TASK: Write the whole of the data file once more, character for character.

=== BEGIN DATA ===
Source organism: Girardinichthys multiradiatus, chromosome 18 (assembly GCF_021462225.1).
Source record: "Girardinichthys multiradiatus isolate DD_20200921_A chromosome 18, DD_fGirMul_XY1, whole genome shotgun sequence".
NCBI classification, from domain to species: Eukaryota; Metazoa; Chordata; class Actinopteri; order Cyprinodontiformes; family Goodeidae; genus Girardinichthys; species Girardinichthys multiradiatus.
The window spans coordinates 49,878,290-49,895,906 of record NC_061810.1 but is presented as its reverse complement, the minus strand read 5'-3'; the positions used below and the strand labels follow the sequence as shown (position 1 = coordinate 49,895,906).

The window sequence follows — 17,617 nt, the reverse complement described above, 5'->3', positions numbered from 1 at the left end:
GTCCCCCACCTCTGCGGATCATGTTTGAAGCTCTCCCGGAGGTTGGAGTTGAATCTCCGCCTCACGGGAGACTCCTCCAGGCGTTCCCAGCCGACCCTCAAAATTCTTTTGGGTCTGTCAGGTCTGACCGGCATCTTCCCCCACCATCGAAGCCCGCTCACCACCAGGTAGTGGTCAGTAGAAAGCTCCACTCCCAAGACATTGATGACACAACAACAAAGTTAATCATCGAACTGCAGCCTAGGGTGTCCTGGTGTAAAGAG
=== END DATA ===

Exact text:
Source organism: Girardinichthys multiradiatus, chromosome 18 (assembly GCF_021462225.1).
Source record: "Girardinichthys multiradiatus isolate DD_20200921_A chromosome 18, DD_fGirMul_XY1, whole genome shotgun sequence".
NCBI classification, from domain to species: Eukaryota; Metazoa; Chordata; class Actinopteri; order Cyprinodontiformes; family Goodeidae; genus Girardinichthys; species Girardinichthys multiradiatus.
The window spans coordinates 49,878,290-49,895,906 of record NC_061810.1 but is presented as its reverse complement, the minus strand read 5'-3'; the positions used below and the strand labels follow the sequence as shown (position 1 = coordinate 49,895,906).

The window sequence follows — 17,617 nt, the reverse complement described above, 5'->3', positions numbered from 1 at the left end:
GTCCCCCACCTCTGCGGATCATGTTTGAAGCTCTCCCGGAGGTTGGAGTTGAATCTCCGCCTCACGGGAGACTCCTCCAGGCGTTCCCAGCCGACCCTCAAAATTCTTTTGGGTCTGTCAGGTCTGACCGGCATCTTCCCCCACCATCGAAGCCCGCTCACCACCAGGTAGTGGTCAGTAGAAAGCTCCACTCCCAAGACATTGATGACACAACAACAAAGTTAATCATCGAACTGCAGCCTAGGGTGTCCTGGTGTAAAGAG